Free Labor

With unemployment at an all time high, students leap on an job opportunity, regardless of payment.
The image above is a cartoon. The title reads “John’s First Job”. On the left is a boy in his blue cap and gown, holding a diploma. It is evident that he has just graduated from high school because of the building in the background. The full title of the school is not given, but recognizing it as a high school graduation rather than a college graduation was likely the author’s intent. On the far right another student is walking by. A sharply dressed man has his hand on the boy’s shoulder and he is offering him an unpaid job. His exact position is unclear. You cannot tell if he is a professor or from an outside business. A nicely dressed woman stands behind them. Her clothes are outdated by today’s standards but they show wealth.
The economy is struggling today and many young adults have discovered that they have very few options. Even those who have high school degrees or even ones from universities are not necessarily better off than those who lack either. They may still be forced to do manual labor or perform menial tasks for minimum wage or even for free. Even internships can be hard to come by. The image above is mocking how absurd it is that many are willingly and joyfully accepting jobs, knowing they will not be paid. No one is genuinely happy that they are unpaid but many see it as the best way of getting their foot in the door. The part of the image I find most intriguing is the apparent wealth the family seems to have. It is unclear but it could be saying how a spoiled generation is unprepared for what they will face once they leave their parents and start living on their own.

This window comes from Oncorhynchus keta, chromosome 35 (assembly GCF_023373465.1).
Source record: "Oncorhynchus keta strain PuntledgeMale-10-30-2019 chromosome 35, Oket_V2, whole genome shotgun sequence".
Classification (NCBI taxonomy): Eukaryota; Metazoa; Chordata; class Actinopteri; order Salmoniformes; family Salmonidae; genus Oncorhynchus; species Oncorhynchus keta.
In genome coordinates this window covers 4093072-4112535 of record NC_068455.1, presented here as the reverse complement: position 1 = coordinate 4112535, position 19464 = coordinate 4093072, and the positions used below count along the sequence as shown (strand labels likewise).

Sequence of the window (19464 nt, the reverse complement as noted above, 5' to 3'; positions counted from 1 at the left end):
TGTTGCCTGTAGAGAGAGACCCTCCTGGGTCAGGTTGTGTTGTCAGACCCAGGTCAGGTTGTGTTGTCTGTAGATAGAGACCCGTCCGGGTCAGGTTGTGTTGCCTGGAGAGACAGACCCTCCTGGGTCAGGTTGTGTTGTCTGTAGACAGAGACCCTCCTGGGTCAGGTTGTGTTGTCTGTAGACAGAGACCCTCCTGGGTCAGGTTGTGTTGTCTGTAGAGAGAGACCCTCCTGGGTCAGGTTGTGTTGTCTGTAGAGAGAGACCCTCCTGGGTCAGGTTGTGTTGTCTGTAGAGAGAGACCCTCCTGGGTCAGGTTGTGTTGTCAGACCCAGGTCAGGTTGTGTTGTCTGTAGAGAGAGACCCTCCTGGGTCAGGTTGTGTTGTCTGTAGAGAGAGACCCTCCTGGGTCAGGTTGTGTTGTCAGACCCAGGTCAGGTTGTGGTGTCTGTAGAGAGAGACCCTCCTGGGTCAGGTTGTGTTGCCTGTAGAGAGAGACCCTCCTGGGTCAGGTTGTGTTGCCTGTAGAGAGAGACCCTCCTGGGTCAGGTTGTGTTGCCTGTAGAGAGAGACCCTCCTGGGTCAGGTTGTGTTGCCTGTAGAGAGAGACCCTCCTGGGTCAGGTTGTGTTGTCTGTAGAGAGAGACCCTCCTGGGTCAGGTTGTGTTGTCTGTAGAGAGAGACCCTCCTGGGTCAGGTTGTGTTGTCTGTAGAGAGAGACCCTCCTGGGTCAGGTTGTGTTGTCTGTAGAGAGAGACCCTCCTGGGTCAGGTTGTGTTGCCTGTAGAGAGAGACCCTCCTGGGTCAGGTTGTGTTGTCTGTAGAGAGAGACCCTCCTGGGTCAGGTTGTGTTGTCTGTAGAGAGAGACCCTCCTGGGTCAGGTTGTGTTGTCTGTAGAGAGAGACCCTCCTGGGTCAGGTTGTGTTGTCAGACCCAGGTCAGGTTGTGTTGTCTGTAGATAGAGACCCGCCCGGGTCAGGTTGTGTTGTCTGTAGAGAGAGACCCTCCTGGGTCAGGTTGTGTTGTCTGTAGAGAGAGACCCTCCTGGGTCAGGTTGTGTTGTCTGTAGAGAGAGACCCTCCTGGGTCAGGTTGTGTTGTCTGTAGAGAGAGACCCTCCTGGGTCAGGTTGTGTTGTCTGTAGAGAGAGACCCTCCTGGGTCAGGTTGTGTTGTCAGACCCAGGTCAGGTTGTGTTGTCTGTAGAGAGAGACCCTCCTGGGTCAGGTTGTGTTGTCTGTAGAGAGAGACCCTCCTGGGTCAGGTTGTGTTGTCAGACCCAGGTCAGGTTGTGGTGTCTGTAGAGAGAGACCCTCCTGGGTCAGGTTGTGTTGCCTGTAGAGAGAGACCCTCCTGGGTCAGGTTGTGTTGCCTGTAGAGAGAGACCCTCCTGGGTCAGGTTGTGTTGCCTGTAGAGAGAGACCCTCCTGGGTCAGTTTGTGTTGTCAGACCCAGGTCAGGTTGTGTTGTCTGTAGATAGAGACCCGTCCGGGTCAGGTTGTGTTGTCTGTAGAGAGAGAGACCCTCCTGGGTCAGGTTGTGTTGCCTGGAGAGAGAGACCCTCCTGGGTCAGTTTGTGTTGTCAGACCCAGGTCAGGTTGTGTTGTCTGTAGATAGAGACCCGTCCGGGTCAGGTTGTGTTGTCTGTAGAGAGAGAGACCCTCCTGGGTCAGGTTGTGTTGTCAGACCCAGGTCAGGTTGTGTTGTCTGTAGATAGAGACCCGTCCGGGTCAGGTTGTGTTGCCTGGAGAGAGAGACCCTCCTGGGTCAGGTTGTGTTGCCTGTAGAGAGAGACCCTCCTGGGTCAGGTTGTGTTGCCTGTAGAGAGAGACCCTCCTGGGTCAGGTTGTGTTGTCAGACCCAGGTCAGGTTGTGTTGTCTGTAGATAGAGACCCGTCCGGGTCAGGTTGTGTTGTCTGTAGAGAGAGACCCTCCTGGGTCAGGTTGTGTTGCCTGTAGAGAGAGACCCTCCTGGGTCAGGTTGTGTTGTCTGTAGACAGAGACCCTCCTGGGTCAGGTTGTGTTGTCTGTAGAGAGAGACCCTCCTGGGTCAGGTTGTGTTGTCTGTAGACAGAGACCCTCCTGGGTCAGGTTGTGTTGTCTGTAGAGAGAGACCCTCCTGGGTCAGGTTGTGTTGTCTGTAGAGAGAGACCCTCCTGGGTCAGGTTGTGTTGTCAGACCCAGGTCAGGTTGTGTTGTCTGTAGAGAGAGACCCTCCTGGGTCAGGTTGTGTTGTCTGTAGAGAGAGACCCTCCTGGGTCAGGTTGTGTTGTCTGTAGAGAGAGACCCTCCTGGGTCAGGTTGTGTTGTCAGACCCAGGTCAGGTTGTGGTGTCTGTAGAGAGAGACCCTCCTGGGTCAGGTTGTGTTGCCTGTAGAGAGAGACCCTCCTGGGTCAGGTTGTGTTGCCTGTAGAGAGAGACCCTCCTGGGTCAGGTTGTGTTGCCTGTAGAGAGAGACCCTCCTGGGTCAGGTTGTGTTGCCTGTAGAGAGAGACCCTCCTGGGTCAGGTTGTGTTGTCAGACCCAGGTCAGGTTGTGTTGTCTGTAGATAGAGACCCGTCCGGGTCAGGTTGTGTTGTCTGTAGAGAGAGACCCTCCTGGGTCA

Jobs are fiercely competitive so students try and build the best resume and make as many connections as possible. However, the lack of an employment guarantee can leave one wondering if taking on an unpaid internship is the best use of their time. Occasionally, the plans do come to fruition but there are an equal amount of disappointments. It is up to the individual to decide where to use the skills they have acquired.

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